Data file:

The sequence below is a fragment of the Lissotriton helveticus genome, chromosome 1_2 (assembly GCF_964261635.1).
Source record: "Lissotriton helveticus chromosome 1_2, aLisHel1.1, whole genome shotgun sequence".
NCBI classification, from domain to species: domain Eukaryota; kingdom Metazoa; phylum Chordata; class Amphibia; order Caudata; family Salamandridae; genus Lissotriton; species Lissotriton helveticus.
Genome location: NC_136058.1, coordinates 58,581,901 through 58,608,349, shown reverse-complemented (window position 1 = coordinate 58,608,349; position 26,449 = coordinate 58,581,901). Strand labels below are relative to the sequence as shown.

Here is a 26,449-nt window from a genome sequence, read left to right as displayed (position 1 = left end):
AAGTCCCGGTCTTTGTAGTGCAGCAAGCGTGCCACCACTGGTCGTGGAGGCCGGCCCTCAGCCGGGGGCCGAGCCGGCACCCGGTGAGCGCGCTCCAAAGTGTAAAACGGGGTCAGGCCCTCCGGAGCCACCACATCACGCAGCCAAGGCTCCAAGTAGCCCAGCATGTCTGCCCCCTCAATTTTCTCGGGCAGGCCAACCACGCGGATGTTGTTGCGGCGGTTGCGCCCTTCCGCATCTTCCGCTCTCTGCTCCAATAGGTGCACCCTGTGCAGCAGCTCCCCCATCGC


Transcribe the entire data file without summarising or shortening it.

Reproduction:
The sequence below is a fragment of the Lissotriton helveticus genome, chromosome 1_2 (assembly GCF_964261635.1).
Source record: "Lissotriton helveticus chromosome 1_2, aLisHel1.1, whole genome shotgun sequence".
NCBI classification, from domain to species: domain Eukaryota; kingdom Metazoa; phylum Chordata; class Amphibia; order Caudata; family Salamandridae; genus Lissotriton; species Lissotriton helveticus.
Genome location: NC_136058.1, coordinates 58,581,901 through 58,608,349, shown reverse-complemented (window position 1 = coordinate 58,608,349; position 26,449 = coordinate 58,581,901). Strand labels below are relative to the sequence as shown.

Here is a 26,449-nt window from a genome sequence, read left to right as displayed (position 1 = left end):
AAGTCCCGGTCTTTGTAGTGCAGCAAGCGTGCCACCACTGGTCGTGGAGGCCGGCCCTCAGCCGGGGGCCGAGCCGGCACCCGGTGAGCGCGCTCCAAAGTGTAAAACGGGGTCAGGCCCTCCGGAGCCACCACATCACGCAGCCAAGGCTCCAAGTAGCCCAGCATGTCTGCCCCCTCAATTTTCTCGGGCAGGCCAACCACGCGGATGTTGTTGCGGCGGTTGCGCCCTTCCGCATCTTCCGCTCTCTGCTCCAATAGGTGCACCCTGTGCAGCAGCTCCCCCATCGC